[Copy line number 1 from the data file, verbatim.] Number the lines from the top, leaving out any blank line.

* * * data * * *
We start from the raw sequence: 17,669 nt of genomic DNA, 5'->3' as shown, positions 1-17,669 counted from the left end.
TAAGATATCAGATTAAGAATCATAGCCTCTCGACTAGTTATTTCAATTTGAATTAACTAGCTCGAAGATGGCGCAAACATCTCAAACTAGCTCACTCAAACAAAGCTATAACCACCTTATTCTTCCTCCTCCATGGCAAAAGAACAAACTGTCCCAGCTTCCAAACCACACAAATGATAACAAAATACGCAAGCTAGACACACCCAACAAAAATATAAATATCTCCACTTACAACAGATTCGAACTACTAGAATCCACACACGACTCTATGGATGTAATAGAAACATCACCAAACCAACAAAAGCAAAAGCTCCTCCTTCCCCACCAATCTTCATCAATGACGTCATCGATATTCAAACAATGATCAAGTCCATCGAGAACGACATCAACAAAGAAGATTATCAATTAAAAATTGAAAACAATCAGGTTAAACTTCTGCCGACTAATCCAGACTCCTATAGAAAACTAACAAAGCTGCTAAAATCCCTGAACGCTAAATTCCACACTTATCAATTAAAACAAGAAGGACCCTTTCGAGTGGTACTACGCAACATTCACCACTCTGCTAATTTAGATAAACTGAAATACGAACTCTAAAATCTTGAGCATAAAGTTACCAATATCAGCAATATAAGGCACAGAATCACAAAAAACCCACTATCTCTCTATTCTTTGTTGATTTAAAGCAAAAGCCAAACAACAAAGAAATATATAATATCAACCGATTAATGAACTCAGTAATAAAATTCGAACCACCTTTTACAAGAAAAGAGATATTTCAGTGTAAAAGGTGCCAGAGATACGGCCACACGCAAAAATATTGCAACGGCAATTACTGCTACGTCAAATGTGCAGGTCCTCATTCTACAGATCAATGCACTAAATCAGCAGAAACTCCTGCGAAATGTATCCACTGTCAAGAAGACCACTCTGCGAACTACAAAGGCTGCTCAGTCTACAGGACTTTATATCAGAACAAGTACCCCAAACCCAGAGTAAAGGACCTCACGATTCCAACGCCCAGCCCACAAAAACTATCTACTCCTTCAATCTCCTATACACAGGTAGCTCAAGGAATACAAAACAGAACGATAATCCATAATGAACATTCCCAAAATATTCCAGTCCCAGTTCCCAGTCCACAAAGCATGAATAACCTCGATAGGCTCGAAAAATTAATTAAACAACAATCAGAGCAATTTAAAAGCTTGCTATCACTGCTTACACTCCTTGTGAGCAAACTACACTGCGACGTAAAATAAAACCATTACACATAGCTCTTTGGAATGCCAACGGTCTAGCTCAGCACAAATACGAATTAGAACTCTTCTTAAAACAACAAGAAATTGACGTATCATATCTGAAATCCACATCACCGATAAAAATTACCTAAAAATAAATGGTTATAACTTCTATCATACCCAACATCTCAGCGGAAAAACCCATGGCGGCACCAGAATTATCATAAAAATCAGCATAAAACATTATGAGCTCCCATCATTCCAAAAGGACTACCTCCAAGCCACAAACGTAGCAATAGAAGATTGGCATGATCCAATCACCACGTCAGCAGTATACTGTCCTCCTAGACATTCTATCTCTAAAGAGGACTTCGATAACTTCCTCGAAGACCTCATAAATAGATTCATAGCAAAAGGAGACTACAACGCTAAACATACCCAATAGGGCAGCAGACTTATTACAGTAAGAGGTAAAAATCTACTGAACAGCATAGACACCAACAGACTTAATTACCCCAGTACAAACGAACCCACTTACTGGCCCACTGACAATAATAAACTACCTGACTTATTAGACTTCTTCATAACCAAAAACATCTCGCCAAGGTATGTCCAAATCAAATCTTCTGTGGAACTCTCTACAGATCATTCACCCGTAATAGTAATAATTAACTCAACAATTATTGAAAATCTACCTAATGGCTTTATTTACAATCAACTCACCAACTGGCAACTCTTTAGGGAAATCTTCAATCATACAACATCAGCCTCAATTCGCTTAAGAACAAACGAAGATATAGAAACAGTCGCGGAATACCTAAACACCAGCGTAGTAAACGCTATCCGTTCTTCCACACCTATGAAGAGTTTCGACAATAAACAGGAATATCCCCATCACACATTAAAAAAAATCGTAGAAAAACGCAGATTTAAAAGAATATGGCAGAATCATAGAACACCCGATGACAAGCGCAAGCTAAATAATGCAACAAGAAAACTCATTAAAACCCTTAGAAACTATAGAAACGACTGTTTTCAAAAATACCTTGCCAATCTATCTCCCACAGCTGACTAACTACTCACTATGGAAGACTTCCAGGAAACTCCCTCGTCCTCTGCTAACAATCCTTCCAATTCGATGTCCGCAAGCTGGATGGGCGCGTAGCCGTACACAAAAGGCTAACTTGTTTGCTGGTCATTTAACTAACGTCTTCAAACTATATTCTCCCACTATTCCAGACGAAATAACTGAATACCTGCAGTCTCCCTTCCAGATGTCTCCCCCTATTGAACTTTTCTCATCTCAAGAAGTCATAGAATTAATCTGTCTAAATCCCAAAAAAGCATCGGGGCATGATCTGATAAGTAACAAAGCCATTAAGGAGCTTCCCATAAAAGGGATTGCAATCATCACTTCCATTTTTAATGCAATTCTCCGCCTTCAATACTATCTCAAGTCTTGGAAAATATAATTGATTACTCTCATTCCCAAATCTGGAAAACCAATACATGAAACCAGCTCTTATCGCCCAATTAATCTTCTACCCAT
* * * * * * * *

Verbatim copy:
We start from the raw sequence: 17,669 nt of genomic DNA, 5'->3' as shown, positions 1-17,669 counted from the left end.